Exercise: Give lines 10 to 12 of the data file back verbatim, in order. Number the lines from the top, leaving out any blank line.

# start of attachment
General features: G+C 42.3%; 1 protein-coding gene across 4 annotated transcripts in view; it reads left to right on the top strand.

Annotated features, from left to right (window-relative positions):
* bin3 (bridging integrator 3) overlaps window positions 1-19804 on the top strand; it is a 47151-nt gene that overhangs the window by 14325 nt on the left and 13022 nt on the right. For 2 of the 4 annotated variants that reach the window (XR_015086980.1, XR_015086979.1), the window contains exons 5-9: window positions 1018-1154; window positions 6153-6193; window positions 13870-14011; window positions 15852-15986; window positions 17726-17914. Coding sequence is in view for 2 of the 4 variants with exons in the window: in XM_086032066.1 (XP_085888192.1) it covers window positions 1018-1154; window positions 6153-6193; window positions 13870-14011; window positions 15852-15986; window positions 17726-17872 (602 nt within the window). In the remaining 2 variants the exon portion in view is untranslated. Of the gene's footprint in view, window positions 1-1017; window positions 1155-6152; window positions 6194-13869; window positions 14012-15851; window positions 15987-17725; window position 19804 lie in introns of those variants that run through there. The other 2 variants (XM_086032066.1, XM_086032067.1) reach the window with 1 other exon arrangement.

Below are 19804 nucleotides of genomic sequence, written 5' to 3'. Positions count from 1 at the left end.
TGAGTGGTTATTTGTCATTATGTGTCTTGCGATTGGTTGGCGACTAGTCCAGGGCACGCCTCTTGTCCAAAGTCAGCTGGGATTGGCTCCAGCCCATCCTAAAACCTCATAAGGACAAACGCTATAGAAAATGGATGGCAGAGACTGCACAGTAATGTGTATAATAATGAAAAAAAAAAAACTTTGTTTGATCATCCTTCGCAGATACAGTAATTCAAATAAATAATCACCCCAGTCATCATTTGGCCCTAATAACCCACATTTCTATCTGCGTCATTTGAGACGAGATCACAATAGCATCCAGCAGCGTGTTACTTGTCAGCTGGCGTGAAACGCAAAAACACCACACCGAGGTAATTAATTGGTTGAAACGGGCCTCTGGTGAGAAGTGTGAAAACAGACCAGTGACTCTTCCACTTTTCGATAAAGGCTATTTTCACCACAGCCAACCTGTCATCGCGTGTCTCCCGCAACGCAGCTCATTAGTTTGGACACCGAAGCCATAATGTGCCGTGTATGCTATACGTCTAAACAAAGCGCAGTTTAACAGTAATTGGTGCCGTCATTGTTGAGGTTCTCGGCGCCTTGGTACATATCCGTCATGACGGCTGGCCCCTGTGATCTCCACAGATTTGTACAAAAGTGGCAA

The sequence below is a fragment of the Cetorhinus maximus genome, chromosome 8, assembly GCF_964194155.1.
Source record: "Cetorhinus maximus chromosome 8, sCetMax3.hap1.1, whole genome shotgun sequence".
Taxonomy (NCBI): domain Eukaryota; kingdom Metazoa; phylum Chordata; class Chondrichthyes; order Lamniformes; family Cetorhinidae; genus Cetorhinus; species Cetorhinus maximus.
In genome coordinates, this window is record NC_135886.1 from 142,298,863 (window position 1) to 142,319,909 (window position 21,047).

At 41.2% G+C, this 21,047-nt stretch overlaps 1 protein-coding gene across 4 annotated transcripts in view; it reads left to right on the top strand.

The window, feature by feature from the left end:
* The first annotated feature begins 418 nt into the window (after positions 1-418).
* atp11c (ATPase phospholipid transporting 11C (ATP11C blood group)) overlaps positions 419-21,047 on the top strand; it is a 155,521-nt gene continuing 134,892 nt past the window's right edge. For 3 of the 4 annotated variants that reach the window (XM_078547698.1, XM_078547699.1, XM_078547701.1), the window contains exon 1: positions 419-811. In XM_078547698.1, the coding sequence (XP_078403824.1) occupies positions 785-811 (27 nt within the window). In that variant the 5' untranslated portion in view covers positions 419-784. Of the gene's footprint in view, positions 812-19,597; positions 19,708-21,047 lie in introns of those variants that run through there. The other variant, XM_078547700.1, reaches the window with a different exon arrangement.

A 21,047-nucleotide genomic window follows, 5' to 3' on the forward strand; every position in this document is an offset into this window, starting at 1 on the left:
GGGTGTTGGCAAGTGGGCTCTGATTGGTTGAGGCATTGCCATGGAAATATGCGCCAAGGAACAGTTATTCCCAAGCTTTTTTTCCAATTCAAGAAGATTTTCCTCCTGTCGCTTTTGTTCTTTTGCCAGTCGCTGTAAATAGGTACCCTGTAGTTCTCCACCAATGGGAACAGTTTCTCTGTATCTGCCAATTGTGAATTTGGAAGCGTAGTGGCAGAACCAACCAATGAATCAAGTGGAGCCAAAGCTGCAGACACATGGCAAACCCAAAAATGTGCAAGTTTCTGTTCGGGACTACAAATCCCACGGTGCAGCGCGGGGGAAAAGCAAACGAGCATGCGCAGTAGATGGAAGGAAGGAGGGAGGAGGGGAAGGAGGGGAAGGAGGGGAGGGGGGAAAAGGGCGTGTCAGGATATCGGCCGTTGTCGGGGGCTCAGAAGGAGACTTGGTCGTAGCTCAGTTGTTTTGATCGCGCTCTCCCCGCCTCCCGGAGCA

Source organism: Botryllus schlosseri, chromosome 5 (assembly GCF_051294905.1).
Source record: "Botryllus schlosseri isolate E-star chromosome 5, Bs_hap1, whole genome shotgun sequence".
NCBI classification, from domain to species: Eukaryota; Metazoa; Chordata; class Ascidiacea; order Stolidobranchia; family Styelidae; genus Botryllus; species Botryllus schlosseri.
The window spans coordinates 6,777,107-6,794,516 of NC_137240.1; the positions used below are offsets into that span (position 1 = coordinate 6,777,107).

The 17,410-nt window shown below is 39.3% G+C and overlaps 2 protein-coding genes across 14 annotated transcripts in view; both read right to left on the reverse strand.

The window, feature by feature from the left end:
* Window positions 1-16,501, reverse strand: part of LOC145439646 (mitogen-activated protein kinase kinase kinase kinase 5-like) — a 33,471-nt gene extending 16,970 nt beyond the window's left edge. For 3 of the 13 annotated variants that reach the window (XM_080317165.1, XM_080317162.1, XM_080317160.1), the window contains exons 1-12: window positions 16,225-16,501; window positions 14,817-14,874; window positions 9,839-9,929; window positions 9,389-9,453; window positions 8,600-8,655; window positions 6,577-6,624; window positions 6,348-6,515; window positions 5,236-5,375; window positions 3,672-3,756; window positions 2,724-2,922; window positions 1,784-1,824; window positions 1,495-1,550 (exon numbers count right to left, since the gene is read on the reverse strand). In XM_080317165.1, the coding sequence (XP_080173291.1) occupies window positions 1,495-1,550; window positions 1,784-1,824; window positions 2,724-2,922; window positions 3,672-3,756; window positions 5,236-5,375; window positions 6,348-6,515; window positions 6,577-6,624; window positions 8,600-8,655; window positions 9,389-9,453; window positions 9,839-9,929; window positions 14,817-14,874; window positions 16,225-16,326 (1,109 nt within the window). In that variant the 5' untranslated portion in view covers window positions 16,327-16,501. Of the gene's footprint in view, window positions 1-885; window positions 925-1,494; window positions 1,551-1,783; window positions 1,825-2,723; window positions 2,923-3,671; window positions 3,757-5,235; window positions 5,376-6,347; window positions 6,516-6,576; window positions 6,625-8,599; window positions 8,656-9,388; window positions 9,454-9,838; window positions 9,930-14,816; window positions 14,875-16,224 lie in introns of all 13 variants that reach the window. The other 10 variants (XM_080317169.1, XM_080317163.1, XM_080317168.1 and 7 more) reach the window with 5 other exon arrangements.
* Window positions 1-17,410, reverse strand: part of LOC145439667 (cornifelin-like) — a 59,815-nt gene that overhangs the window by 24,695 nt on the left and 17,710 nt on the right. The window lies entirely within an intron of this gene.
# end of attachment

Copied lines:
At 41.2% G+C, this 21,047-nt stretch overlaps 1 protein-coding gene across 4 annotated transcripts in view; it reads left to right on the top strand.

The window, feature by feature from the left end:
* The first annotated feature begins 418 nt into the window (after positions 1-418).